I think it's getting to the point where I really need to put the house onto a rigid base to protect it from collapsing under its own weight when it's moved. I need to think about what I might put on the base as external decoration because that will dictate how big it needs to be.  The fronts need to swing open so anything near the house will have to be removable.  It would be nice to have a Japanese-style garden.

I had jumped ahead to complete this second floor structure, skipping over quite a few kits for stairs, sliding window screens, internal decoration and furniture.  So I think now I need to go back and work through all those to clear the decks before I start in on the next set of balconies.

In quilting, I finished block 2 of my 30s Sampler quilt.  I've picked the fabrics for block 3 but not cut anything out yet. The yellow print is what I am considering using as the border although it's more 50s than 30s so I might buy something else once all the blocks are done.


I spent a few hours yesterday working on my Bucks Point hexagonal edging and then a few more tidying up the area where I keep my lace stuff.  It was chaos because I had just been dumping things out when I got back from lace days and from the Nottingham weekend, and hadn't put anything away for quite a while. Loads of books, bobbins, loose paper patterns, threads etc.  It's more organised now.  I need to prepare the pricking and wind 60 pairs of bobbins for a lace weekend I'm attending at the end of the month now.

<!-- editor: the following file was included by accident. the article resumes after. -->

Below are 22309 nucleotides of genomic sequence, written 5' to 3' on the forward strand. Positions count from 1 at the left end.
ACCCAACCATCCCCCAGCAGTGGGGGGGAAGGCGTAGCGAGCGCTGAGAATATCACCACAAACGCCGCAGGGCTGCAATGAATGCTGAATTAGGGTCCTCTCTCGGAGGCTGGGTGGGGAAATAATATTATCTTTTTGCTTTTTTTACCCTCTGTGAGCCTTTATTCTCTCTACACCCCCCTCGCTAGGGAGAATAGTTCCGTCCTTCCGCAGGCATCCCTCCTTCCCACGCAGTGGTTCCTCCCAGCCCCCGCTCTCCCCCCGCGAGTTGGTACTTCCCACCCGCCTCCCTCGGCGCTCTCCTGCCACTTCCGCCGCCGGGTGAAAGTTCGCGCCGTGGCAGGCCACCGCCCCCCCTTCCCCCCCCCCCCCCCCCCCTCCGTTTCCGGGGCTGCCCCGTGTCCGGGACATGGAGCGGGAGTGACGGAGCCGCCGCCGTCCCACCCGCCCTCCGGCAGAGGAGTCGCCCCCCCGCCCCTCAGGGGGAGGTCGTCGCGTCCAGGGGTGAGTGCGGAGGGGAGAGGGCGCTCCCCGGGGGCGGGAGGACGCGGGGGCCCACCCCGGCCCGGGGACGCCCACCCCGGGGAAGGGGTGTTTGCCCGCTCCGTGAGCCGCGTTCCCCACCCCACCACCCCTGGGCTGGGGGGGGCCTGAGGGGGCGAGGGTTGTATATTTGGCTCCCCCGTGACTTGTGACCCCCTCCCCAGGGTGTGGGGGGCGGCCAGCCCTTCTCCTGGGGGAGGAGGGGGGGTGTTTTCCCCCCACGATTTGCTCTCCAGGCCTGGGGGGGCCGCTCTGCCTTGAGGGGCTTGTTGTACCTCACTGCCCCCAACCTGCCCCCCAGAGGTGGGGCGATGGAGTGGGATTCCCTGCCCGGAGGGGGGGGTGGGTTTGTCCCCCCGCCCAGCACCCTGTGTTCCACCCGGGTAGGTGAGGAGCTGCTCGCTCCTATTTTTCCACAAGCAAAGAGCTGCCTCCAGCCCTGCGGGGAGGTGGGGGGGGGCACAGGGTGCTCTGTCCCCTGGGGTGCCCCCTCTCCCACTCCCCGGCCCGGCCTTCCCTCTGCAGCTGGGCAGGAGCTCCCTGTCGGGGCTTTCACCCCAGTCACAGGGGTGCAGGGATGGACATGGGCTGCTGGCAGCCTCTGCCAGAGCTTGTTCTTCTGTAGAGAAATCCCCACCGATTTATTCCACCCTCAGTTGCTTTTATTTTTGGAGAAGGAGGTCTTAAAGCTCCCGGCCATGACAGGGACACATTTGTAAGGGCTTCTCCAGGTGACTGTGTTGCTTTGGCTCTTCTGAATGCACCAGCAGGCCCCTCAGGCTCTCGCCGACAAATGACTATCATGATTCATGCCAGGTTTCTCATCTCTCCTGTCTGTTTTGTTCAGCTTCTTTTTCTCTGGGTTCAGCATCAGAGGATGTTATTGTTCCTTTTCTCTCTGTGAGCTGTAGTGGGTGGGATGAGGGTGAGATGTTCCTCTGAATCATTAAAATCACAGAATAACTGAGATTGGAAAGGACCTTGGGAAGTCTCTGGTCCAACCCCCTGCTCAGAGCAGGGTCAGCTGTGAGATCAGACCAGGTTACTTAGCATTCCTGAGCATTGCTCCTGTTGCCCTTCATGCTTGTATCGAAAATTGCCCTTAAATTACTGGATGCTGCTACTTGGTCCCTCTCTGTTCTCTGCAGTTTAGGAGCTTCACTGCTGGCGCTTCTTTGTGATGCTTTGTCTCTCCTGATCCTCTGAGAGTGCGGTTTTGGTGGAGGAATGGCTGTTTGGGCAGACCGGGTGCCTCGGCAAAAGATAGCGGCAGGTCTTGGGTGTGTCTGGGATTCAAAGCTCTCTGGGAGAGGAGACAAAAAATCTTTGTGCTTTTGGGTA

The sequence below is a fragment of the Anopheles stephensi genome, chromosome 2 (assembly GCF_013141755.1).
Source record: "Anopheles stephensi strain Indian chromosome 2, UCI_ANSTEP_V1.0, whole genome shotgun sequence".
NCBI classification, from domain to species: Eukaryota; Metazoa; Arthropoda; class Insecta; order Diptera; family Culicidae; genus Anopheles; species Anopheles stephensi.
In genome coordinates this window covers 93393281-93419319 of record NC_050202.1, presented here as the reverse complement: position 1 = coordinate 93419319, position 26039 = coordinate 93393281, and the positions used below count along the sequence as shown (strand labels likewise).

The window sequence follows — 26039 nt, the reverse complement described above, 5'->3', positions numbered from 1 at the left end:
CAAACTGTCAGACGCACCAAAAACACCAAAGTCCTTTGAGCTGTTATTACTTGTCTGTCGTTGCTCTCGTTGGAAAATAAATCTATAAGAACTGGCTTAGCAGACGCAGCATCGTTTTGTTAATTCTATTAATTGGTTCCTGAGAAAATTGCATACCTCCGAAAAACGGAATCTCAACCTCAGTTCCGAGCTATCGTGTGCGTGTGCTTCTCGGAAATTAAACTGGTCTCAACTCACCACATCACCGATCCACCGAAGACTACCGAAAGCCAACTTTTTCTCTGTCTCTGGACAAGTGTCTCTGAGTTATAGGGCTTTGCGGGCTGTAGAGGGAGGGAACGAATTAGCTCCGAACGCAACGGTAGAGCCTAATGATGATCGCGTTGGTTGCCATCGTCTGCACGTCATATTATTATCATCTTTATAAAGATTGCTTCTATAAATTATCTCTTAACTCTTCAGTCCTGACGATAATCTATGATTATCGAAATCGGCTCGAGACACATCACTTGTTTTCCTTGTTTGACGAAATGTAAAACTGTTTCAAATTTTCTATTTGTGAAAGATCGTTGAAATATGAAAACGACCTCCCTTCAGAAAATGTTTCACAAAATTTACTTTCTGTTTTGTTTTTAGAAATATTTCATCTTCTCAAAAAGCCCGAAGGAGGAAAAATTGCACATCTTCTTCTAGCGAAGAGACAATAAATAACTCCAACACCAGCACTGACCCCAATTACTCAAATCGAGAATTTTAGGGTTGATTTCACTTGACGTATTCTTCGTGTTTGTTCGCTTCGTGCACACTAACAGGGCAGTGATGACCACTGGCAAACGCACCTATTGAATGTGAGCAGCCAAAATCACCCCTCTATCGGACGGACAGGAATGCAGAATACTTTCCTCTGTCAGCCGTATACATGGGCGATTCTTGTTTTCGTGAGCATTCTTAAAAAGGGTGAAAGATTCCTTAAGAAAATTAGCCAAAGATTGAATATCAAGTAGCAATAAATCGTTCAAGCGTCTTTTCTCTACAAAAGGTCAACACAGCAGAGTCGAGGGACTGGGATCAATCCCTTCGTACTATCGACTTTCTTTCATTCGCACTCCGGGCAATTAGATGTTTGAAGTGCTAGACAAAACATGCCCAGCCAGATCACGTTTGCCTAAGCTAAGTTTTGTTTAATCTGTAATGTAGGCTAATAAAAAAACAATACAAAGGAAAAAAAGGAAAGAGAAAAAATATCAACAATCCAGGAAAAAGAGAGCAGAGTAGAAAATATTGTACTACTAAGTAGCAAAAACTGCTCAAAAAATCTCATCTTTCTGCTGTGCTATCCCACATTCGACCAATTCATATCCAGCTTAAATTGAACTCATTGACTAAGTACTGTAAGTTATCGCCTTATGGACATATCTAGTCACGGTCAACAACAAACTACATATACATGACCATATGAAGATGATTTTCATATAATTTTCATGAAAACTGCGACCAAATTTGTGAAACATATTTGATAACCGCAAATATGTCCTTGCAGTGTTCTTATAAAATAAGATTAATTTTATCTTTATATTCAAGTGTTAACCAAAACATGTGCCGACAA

On the knitting front, I ripped out the Batik Swirl shawl because it was just such an ugly shape: a long thin triangle that was only gradually widening.  I think part of that may have been my fault for missing out some decrease/increases accidentally but overall it wasn't going to be something I'd wear.  Instead, I'm using the yarn to knit a second Itineris Shawl which is a pattern I knit about four years ago. It will look different in these long colour runs but hopefully still nice, and that's a shawl I have worn more often, I like the shape of it.

I'm slowly adding the knit-on garter lace edging to my 10-stitch triangle shawl.  It's not difficult but it is easy to get confused so sometimes I have to pull back when I realise I've done a section of the repeat twice by accident (usually because I'm distracted from watching TV).  


Film4 was running a Studio Ghibli event all through August so we've taped about a dozen of their animations which we are gradually watching.  I had previously seen Spirited Away and Howl's Castle and liked them although they were a bit odd.  Some of the others are very odd, and I question whether they were aimed at children as an audience.  We didn't like Princess Kaguya which bounced all over the place and couldn't decide what it was trying to tell, and When Marnie was Here was both tragic and creepy (although very pretty). Then we watched The Cat Returns which was more straightforward, we both enjoyed that one.  Apparently it is a spin-off from Whisper of the Heart which we haven't watched yet. It's quite interesting to see animated versions of Japanese neighbourhoods, or alternately a Japanese vision of what western cities/houses look like.

Monday, 27 August 2018

Bank holiday weekend